A machine operator places pieces of black and white plastic on a long conveyor belt. Out at the other end comes finely ground plastic, which is then melted down and given a new lease of life. At Rani Plast, everything comes full circle.
Production at its Terjärv factory is under a closed-loop system. All plastic waste and waste material from production is recycled into new products. But that’s not all. A new re-granulation facility has recently been commissioned, to further increase the factory’s plastic recycling capacity. Mats Albäck is Rani Plast’s Sustainability and Development Director. He summarises the position as follows.
– Today, all our products are 100 percent recyclable, and we aim to reach around 25 percent integration of recycled material in our products within the next year. Some of those products will contain a higher percentage of recycled material than others.
The new facility will provide an additional capacity of around 8,000 tonnes of plastic granulates per year. It is further evidence of the company’s long-term commitment to more sustainable production.
The efficient usage of material has been a part of the company’s business strategy since its inception, for financial reasons. But the reasoning has shifted to a circular frame of mind, according to Mats Albäck. He adds that as a producer, Rani Plast has a great responsibility towards the industry, and can pave the way for other companies.
We must develop products that can be recycled
– Circular thinking starts in the product development and design process, he says. We must develop products that can be recycled, and products that can be made from recycled materials. In practice, this means working closely with our raw materials suppliers and customers. Because we have ample experience of working in a circular way, we are often the ones able to devise solutions. Recycling our own materials is easy; the challenge lies in processing others’ plastic waste.
Plastic waste from consumers must be sorted and treated, and this is quite an extensive process. Rani Plast lacks a suitable facility. The same can be said for dealing with agricultural plastics, which contain, for example, soil and feed residues. These types of raw materials are sourced externally, already re-granulated.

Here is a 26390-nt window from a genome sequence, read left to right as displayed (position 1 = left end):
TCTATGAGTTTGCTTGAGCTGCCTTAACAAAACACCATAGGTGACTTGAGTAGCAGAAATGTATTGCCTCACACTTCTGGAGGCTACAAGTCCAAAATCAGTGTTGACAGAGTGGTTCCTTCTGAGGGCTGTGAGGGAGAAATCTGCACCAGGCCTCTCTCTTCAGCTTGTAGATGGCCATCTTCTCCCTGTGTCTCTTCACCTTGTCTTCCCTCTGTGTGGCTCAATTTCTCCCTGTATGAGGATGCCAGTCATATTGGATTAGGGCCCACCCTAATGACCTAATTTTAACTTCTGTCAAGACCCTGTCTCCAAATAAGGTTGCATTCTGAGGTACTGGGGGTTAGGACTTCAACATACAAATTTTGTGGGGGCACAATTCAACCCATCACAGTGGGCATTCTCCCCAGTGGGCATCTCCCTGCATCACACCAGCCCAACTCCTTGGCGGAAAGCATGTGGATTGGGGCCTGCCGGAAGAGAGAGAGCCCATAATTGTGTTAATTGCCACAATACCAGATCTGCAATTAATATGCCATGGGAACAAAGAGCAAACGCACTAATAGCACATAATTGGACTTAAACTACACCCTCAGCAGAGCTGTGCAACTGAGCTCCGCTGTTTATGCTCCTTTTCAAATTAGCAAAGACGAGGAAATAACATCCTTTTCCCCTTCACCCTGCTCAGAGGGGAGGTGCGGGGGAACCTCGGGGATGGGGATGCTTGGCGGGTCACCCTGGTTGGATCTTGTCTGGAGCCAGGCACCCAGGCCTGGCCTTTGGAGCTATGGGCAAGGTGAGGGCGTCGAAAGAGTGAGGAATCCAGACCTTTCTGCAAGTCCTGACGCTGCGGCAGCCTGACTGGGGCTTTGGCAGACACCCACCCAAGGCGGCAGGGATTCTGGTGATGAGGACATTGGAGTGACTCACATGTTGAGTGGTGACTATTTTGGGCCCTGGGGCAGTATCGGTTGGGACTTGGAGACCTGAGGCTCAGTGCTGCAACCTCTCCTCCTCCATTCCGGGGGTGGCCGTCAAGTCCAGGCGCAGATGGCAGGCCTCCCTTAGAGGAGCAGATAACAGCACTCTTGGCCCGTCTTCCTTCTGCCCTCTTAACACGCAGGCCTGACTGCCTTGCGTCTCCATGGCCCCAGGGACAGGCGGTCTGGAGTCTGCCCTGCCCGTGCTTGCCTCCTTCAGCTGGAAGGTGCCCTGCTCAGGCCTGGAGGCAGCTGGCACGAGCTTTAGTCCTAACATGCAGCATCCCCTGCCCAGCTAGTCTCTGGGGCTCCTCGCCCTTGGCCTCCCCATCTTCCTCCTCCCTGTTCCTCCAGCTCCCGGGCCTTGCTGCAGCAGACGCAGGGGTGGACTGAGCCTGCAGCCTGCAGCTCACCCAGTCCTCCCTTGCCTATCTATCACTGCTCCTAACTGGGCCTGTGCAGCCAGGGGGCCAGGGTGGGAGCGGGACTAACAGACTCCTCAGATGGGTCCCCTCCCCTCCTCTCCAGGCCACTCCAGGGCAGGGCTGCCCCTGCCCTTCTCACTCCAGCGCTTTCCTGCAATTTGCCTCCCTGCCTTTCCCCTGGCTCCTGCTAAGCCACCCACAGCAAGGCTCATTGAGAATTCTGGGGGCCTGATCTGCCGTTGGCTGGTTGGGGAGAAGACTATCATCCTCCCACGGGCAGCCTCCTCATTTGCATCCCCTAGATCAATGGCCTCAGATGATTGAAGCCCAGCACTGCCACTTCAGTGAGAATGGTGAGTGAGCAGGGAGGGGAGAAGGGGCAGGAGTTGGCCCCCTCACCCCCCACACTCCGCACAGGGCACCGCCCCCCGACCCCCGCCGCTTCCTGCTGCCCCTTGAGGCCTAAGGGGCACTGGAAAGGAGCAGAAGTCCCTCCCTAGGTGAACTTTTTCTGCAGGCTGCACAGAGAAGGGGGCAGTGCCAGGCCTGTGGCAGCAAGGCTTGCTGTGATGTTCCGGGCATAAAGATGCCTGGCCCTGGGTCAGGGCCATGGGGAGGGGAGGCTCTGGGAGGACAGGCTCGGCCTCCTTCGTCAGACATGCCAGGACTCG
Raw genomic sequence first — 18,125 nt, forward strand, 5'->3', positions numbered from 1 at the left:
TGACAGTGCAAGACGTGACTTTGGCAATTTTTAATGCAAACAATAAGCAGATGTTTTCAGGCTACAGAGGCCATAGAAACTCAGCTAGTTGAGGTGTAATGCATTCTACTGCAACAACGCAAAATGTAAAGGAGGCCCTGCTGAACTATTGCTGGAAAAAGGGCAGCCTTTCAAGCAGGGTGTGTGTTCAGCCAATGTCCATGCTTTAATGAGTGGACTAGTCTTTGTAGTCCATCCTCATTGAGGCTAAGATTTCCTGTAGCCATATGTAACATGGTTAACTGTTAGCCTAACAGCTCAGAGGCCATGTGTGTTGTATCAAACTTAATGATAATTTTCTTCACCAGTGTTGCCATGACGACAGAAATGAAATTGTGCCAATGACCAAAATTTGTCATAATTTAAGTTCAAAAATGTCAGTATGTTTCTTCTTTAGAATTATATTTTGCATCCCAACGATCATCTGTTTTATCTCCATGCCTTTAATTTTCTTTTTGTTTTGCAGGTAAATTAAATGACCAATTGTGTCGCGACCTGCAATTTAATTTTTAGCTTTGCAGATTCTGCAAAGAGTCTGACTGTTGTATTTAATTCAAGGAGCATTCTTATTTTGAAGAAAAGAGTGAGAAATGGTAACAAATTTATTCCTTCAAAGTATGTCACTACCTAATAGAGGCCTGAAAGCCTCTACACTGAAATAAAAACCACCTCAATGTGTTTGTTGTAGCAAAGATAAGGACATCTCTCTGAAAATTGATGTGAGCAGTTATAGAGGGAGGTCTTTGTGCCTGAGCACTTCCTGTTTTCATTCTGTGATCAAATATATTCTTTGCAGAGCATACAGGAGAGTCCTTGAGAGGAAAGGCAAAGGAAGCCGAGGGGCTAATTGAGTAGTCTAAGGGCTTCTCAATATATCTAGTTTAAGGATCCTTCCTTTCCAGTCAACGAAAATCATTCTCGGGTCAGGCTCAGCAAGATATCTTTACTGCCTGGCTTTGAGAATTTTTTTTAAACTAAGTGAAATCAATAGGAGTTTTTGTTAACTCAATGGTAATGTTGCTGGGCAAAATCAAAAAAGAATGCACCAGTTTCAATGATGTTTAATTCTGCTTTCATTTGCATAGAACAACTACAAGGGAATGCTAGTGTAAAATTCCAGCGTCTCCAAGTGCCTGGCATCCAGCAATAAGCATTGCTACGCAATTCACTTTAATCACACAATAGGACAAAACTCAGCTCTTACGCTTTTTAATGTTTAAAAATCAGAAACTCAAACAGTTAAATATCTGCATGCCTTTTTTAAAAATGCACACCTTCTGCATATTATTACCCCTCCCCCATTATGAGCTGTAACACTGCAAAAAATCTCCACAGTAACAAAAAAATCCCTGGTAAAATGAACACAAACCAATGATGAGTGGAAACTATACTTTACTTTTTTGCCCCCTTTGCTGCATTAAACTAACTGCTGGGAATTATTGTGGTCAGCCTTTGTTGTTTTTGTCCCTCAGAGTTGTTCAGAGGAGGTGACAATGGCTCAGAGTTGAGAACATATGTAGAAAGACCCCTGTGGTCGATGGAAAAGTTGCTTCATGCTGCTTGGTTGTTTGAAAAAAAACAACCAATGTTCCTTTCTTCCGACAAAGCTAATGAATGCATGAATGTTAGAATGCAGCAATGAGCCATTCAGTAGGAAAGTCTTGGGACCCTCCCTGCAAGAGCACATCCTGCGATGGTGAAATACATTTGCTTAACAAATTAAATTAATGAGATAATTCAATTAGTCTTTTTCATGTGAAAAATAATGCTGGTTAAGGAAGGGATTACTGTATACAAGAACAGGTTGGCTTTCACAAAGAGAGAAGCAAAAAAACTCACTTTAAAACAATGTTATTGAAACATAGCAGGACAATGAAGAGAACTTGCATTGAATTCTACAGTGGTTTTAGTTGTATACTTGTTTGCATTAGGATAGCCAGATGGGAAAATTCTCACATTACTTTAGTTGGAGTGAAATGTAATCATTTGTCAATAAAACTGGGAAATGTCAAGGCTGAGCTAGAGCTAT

Plastic is only a part of our personal carbon footprint
For Rani Plast, sustainability includes a responsibility to the environment. The factory’s carbon footprint has been carefully monitored for several years now. As plastics are melted and cooled, the industry is generally very energy intensive.
– We have switched to zero-emission electricity and have installed solar panels at the new facility. But we can do more. One thing is to replace our forklifts with new biogas-powered variants. Further measures we can take include using biogas in printing, and electric vehicles.
Mats Albäck also points out that plastics have been given an unfair reputation.
– Plastic is a superior packaging material if it is used correctly and for the right purpose, such as the packaging of food items.
In fact, plastic is only a small part of our personal carbon footprint. He points to a study showing that plastic accounts for just 0.6 percent of the average European consumer’s carbon footprint. Heating accounts for 18 percent, cars and food for 14 percent each, and the biggest culprit is consumption, at 25 percent.
– If you ask me, I think it’s good to reflect on our own consumer habits from time to time, he says.
Rani Plast – About us
Rani Plast specialises in the production of packaging film for industrial and agricultural customers. The company has deep roots in its hometown of Terjärv and is part of the family-owned Rani Group. The group owns nine factories in five countries, has around 1,000 employees, an annual turnover of over 300 million euro, and exports products to 50 countries.
This series of articles have been produced within the CIT-project (Circular Insights and Transition) which is financed by the European Regional Development Fund, The Council of Ostrobothnia together with all Development companies in Ostrobothnia.